Poboye Konate made masks and all sorts of other things. He was an expert at reproductions (or “fakes,” as they sometimes become) and once laughingly told me he had sold a bronze flute that looked to be ancient to an art scholar who was completely taken in–Poboye had made the flute purposely to fool him (he didn’t like the man).
I bought a number of masks from Poboye, including one that I had commissioned, asking for a reproduction of one whose picture he had shown me, a mask whose “original” (I only bought reproductions) had been important to his family and that had, he told me, been stolen:
He made this one, he told me, using the type of paints he would have once used for an “original,” that is, for a replacement mask for one used in ceremonial dancing. They were locally made paints, something rarely seen, by that time. The ones he made for tourists generally looked like the paint had faded away a generation ago and the wood had cracked and warped.
Over time, I bought a number of other reproduction masks from him, including these:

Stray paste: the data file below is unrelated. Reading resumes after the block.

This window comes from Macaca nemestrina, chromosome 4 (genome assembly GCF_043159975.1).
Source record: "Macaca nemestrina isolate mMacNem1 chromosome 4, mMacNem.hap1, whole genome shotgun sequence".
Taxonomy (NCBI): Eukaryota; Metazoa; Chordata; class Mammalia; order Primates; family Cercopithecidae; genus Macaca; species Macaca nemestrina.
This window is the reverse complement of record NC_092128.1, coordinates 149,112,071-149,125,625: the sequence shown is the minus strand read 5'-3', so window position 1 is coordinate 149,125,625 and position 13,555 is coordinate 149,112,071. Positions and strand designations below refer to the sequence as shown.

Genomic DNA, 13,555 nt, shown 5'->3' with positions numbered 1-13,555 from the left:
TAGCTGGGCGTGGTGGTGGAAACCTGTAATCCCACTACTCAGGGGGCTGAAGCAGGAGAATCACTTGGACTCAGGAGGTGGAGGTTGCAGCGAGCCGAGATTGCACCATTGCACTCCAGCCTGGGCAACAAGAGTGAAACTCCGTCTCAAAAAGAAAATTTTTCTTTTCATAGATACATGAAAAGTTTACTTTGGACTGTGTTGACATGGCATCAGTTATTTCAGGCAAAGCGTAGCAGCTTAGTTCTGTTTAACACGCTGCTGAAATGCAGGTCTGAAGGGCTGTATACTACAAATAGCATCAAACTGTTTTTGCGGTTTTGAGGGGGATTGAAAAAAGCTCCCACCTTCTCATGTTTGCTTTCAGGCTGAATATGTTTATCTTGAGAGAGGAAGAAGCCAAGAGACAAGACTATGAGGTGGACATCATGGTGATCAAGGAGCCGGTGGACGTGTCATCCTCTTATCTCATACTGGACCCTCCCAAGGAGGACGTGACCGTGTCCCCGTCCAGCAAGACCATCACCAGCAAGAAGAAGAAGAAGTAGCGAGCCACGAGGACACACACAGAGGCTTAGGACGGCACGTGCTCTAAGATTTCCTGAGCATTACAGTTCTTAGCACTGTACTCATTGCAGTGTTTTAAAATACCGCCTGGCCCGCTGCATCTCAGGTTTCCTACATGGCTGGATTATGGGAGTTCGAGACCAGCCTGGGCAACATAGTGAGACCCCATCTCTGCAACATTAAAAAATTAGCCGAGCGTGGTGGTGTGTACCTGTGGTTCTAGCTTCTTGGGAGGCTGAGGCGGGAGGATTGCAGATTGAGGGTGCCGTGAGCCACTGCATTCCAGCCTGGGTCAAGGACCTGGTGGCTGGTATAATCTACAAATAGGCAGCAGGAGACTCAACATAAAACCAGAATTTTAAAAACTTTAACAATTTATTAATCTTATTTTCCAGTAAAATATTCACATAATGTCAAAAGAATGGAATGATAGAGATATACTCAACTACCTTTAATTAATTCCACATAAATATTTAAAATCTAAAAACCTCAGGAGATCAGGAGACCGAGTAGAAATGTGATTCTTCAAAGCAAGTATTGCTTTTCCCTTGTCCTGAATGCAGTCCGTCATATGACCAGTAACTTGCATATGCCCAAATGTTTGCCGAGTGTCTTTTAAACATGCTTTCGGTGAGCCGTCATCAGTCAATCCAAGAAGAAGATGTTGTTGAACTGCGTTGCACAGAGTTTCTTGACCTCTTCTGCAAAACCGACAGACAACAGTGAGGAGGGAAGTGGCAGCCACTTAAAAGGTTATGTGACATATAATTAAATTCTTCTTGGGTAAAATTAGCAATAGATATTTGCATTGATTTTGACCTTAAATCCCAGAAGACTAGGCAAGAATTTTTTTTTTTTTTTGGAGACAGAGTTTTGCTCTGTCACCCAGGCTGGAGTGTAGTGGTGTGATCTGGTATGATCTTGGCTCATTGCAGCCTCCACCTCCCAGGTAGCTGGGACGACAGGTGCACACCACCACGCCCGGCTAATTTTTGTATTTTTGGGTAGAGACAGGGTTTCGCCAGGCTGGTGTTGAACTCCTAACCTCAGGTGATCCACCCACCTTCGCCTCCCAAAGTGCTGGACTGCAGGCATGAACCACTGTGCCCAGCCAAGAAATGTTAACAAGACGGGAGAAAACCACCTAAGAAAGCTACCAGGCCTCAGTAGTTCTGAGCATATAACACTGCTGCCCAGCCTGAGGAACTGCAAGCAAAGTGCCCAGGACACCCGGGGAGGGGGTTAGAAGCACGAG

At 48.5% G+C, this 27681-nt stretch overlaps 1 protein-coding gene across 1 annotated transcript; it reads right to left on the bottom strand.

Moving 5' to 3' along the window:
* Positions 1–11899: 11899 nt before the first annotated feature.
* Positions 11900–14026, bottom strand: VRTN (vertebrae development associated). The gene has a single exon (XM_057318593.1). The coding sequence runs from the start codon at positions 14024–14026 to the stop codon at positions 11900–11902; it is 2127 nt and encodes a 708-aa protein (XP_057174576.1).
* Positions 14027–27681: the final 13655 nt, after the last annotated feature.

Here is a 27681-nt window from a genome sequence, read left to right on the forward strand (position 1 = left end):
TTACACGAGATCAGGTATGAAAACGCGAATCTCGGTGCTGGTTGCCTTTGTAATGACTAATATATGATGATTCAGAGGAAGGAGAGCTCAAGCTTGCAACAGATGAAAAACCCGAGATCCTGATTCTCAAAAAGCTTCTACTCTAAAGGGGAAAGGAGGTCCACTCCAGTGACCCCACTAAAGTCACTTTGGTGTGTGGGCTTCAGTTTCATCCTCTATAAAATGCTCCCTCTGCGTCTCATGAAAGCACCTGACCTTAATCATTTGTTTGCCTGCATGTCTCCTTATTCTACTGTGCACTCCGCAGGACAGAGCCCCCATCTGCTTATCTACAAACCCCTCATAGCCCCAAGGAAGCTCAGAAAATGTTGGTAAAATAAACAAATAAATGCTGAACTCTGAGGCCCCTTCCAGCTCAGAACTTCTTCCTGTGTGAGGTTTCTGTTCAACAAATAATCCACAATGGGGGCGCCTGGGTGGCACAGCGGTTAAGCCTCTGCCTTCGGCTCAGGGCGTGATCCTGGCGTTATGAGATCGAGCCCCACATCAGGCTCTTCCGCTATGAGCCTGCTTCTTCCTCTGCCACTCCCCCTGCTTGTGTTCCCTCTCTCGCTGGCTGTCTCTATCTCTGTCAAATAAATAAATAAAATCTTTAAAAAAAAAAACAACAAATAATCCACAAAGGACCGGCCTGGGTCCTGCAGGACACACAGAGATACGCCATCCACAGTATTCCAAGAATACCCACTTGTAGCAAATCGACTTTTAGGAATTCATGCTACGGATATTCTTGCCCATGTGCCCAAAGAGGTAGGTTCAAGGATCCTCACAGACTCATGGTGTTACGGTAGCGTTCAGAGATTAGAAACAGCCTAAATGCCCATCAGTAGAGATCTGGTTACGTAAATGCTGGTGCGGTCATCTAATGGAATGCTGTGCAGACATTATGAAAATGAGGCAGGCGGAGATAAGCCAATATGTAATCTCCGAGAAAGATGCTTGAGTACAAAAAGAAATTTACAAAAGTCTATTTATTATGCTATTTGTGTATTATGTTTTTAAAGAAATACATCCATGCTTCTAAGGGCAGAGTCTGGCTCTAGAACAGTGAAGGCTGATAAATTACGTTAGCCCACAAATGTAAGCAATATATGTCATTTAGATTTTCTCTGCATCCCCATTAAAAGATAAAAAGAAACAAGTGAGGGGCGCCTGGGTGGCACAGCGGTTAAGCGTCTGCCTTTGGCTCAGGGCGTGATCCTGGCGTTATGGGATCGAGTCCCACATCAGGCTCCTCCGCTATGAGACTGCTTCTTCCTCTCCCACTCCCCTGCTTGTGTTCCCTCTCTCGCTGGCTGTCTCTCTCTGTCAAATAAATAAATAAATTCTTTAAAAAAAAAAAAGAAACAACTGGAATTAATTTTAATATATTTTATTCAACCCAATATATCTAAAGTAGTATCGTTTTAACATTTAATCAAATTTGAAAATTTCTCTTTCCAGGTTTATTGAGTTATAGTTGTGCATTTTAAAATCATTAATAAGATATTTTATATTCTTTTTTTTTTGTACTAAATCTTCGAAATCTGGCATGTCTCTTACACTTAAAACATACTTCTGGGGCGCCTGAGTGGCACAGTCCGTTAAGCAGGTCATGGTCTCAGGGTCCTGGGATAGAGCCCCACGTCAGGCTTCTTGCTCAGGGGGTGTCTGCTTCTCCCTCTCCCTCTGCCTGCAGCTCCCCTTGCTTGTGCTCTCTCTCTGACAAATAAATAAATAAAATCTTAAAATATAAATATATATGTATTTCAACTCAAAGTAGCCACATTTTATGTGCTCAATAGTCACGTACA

The Bwa-Bobo style that Poboye often worked within has been much copied. On the streets of New York, I used to see sloppy versions of the Oury masks for sale, the triangles uneven, the circles stretched to oval. One seller admitted to me that they were made–hurridly–in Haiti.
You can see the difference in the paint in these from the first mask. For them, Poboye used store-bought European paints–just as he now did for the “real” masks for the dancers. I do have a couple of masks that he faked for an antique look, one of which hangs in my living room. But my favorites are these, masks made by a master craftsman as replications of masks that might actually be used in a ceremonial dance, of masks that Poboye often made as well–but only to order and never for outside sale.